Dallas Mavericks: Eduardo Najera

LOS ANGELES -- On a floor full of superstars and All-Stars, J.J. Barea stole the show in the fourth quarter and sealed the Mavericks' Game 2 victory with an array of drives and stellar finishes.

He outscored Kobe Bryant, 8-5, in the final quarter and out-assisted Jason Kidd. He took more free throws than Dirk Nowitzki and even added a rebound. For the game he had 12 points to lead the Mavs' bench and four assists.

Mavericks G J.J. Barea talks about taking a 2-0 series lead against the Lakers, Ron Artest's ejection and more.

Listen Listen
"Really, I don't think they had him on the scouting report there in the fourth," Nowitzki said. "He kept attacking off the pick-and-roll. We had good ball movement and that means they have to constantly close out and J.J. was able to attack their bigs off the dribble off the screen-and-roll and got to the basket a couple of times. He was spectacular and really won us the game in the fourth."

Barea, listed at 6-foot, but honestly a couple 0f inches shorter, shredded Lakers guards Steve Blake and Shannon Brown.

With the Mavs starting the fourth quarter leading 68-62, Barea blasted through the lane, missed the layup, but his penetration left Brendan Haywood clear for the tip in, 70-62. Barea busted through the paint again and kicked out to a wide-open Jason Terry, who buried a 3-pointer, 73-64. And then Barea did it again and drew the foul. He knocked down both free throws and it was 75-65 with 9:46 to play.

Still in the game nearing the midway point of the quarter, Barea drove, the defense collapsed and he hit a wide-open Haywood on the baseline for a rare tomahawk jam from the big fellow, 79-69.

"The smallest man on the court probably has the biggest heart on the court," Haywood said. "He's not afraid to take it into the giants."

On yet another drive, Barea again found Haywood, who dropped it back to Jason Kidd, who buried the 3, 82-69.

And then came the dagger. Barea whirred past Brown and found himself virtually alone in the paint and he finished it off with a finger roll, 84-69 with 4:39 to go.

"That's how I play. I love to attack the paint," Barea said. "I got all the shooters out there and I've got two big guys setting great screens for me."

Barea's razzle-dazzle finally popped the Lakers' top in the final 30 seconds when Lamar Odom and Ron Artest were all over him in the backcourt. Odom fouled Barea and then Artest stuck out his arm and clotheslined Barea across the face, drawing a technical foul -- his second of the game -- and a possible suspension for Game 3.

Barea didn't have a good first-round series driving into Marcus Camby and LaMarcus Aldridge. He averaged 5.2 points and shot 32.4 percent. In two games against the Lakers he's averaging 10.o points and dropping shots at 46.7 percent. It helps when most are coming from 3-feet and in.

"I came out with a lot energy. I knew we needed it," Barea said. "We did a great job defensively all game, so I think a little spark by me helped us get the win."

Even Cuban's wallet has threshold these days

February, 25, 2011
DALLAS -- For years, Dallas Mavericks owner Mark Cuban has spared no expense to acquire talent. It wasn't always money well spent, but it was money spent in the name of doing whatever it takes to put a winner on the floor.

The lone glaring exception, of course, was Cuban's decision to let Steve Nash walk for big cash in Phoenix. But, back in the summer of 2004, few media voices blamed Cuban, and most even agreed that Nash, who had yet to hit is two-time MVP form, was a health liability moving forward. Nash, of course, has made all those people look foolish, and ESPN.com's Marc Stein reported in the weeks leading up to the trade deadline that the Mavs were interested in bringing Nash back if the Suns were ready to deal.

Money, and more precisely how it's spent, now seems to matter far more to Cuban. The obvious reason is the expiring CBA and the assumption that a hard cap is on the way. For years, the Mavs have ranked at the top of the league with the New York Knicks in payroll and Cuban has coughed up millions more each season in dollar-for-dollar luxury tax.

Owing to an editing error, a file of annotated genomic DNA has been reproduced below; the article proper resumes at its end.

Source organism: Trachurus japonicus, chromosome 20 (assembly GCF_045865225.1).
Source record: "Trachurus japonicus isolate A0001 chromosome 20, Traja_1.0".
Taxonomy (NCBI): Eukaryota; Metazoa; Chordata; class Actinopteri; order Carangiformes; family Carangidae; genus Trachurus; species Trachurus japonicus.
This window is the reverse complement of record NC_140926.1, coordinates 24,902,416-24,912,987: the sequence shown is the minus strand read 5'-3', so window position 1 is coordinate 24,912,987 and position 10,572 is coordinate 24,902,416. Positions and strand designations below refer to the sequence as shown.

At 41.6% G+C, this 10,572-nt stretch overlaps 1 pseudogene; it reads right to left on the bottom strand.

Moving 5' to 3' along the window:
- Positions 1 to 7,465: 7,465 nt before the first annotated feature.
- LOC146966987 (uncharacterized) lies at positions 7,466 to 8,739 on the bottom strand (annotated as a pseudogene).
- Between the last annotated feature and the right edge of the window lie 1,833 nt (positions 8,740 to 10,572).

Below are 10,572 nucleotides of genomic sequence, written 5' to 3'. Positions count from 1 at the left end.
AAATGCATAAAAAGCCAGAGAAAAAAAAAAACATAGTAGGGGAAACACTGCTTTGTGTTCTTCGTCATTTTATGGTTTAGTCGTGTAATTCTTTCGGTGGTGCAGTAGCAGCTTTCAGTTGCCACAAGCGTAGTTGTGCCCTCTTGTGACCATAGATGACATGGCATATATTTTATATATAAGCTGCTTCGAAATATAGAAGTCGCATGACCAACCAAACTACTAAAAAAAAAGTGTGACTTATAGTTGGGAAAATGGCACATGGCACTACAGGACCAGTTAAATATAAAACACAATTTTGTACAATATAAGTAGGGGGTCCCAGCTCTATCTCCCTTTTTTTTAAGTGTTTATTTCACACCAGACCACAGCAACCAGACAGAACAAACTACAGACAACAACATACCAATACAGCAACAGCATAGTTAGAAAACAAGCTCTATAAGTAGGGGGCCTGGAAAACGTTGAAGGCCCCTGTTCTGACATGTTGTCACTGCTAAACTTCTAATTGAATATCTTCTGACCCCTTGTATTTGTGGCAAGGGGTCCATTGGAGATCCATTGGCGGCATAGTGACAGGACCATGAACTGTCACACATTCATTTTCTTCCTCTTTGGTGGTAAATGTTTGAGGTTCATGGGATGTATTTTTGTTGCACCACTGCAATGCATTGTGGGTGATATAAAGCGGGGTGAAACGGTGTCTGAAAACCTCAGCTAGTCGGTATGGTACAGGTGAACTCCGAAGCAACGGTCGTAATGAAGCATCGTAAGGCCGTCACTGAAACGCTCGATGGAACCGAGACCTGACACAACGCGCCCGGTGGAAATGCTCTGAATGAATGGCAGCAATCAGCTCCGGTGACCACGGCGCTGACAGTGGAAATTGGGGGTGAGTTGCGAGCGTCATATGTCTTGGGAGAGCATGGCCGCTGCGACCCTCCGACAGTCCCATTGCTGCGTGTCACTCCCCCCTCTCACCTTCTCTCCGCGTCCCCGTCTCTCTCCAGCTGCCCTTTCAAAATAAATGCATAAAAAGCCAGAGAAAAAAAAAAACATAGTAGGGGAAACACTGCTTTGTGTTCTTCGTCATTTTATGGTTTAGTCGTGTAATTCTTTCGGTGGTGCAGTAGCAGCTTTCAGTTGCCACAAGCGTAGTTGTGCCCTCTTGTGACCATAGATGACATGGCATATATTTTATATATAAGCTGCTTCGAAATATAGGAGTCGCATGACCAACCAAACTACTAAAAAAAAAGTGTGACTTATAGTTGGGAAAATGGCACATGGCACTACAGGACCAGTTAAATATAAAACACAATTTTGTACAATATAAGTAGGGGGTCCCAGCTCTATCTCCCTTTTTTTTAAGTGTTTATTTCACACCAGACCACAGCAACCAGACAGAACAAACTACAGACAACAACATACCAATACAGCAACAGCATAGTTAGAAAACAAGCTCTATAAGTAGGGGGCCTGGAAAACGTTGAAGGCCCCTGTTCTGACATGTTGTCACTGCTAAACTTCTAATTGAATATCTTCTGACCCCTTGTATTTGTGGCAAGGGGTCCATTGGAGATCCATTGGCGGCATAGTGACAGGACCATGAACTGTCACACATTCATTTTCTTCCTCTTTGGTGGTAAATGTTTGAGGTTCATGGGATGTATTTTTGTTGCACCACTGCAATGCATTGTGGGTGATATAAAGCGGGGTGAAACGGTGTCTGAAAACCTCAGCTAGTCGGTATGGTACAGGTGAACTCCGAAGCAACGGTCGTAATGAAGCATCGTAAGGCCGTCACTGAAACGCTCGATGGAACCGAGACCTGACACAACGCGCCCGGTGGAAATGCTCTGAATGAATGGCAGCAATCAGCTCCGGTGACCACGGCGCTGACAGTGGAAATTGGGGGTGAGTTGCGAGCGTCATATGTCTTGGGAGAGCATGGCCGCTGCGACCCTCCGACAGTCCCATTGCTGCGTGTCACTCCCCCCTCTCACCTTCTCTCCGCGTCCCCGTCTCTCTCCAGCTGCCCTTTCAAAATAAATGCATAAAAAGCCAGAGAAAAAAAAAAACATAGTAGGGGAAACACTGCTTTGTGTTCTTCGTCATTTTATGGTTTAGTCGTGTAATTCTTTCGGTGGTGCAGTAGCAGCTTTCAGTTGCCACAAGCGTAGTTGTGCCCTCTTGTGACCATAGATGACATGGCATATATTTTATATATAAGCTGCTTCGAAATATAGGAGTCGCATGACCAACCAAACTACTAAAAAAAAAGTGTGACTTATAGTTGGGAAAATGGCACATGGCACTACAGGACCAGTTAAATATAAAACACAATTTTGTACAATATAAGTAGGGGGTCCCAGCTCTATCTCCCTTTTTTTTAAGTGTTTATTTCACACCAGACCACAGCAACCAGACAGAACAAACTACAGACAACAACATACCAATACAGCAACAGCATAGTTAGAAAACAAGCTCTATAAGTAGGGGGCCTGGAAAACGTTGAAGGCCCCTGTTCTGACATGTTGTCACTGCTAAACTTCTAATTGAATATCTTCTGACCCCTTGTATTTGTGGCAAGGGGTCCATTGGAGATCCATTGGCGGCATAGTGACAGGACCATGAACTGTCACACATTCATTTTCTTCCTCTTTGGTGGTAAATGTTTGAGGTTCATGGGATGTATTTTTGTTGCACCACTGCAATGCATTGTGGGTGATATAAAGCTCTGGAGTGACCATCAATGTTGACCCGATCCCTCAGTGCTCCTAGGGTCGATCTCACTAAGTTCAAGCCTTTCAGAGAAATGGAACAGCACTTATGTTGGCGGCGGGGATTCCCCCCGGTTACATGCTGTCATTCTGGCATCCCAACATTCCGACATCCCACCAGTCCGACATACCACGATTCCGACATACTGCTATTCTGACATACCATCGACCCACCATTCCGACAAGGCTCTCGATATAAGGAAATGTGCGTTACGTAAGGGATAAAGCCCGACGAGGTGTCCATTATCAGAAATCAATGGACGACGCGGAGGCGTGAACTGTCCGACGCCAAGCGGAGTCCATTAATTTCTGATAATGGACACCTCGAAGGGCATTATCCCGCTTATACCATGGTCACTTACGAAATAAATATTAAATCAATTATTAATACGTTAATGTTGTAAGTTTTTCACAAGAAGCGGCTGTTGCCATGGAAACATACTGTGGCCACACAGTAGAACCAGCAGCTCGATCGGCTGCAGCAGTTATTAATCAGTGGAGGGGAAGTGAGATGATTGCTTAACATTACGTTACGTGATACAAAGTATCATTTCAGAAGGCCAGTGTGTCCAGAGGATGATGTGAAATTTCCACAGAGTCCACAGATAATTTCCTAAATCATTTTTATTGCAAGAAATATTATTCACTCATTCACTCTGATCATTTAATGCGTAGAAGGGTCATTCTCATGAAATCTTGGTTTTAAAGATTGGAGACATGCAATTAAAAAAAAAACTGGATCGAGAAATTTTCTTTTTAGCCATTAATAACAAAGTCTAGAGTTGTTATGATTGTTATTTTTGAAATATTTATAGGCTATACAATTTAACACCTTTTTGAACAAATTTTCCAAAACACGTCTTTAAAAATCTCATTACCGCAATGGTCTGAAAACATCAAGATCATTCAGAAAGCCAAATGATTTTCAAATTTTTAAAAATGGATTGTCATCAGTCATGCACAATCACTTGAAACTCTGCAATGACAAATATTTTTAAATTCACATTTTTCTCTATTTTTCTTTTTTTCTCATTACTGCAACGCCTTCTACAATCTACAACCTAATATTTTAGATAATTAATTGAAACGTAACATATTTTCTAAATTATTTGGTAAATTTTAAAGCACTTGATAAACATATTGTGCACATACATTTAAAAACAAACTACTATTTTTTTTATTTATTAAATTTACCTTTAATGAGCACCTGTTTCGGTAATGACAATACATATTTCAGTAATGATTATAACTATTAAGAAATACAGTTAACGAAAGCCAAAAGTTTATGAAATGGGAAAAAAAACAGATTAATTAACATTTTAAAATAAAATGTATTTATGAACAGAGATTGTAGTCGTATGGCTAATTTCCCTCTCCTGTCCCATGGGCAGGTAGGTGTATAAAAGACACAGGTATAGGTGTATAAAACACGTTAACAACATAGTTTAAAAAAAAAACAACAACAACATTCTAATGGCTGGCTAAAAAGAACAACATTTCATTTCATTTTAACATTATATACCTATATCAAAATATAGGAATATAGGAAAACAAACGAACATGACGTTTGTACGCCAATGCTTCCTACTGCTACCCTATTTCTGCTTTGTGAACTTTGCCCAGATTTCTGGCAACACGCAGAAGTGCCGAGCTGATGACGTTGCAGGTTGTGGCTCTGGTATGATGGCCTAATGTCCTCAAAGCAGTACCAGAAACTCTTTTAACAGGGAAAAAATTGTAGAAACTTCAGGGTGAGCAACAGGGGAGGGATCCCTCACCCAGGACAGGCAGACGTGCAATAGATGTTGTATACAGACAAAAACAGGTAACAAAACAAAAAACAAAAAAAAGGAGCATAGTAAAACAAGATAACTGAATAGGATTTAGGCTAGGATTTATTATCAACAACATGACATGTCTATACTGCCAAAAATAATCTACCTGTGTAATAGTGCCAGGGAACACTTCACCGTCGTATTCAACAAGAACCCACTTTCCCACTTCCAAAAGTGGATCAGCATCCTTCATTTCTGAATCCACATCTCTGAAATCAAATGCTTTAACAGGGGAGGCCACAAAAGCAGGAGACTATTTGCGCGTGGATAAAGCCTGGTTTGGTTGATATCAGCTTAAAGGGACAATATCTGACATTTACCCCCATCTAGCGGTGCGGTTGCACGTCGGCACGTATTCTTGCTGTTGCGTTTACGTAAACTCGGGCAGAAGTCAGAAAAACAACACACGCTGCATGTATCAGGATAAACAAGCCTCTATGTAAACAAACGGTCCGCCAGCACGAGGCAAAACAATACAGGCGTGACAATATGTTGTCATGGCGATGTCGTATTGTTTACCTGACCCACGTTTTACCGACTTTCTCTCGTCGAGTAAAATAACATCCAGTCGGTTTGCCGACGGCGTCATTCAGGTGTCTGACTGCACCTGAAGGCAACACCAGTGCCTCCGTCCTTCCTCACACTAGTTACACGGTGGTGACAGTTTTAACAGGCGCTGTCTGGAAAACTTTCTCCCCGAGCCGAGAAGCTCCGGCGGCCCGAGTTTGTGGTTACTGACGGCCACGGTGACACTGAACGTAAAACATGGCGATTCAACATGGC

Looking at the 2011-2012 season (assuming all or at least a partial season is played after a potential lockout), the Mavs have around $57 million locked into eight players. The (soft) salary cap this season is $58 million and the Mavs' payroll hovers around $86 million. If a hard cap is enacted and is set at, say, around $60 million -- and it might not be that high -- taking on additional salary now can be extemely limiting over the next few seasons.

And, in particular, this offseason when the Mavs will pull out all the stops to keep center Tyson Chandler after he becomes the most sought-after big man on the free agent market.

We saw a harder financial stance taken by Cuban last offseason when the Mavs had Al Jefferson targeted in a potential trade with Minnesota, but balked at taking on Jefferson's three-year, $42 million contract without the Timberwolves helping out and taking back some of the Mavs' bad contrats. Charlotte eventually did, taking Matt Carroll and Eduardo Najera off Dallas' books in the deal that sent Chandler and his expiring $12.6 million contract. Utah landed Jefferson because it didn't need to dump salaries back on Minnesota.

Money was again a factor at the trade deadline. The Mavs seem to have dug in regarding taking on salary, which is why seemingly difference-maker-type players such as Stephen Jackson, who has two more years at some $19 million left on his contract, never got a serious sniff despite the immediate impact he could have made offensively and defensively at the wing position. And why Tayshaun Prince, with an expiring contract, was much more palatable. Detroit, however, hung on to Prince.

The Mavs were willing to take on Devin Harris and his remaining $18 million only because they viewed him as a gateway to possibly acquiring Deron Williams.

Mavs president Donnie Nelson said after Thursday's 2 p.m. trade deadline passed with the Mavs standing pat, that the organization did not draw a line in the sand regarding taking on salary.

"No. I think that in a couple years there's certainly an argument for having some room," Nelson said. "But, again it's talent first, second, third. So, if there was a talented player that went into that cap space we were willing to look at that."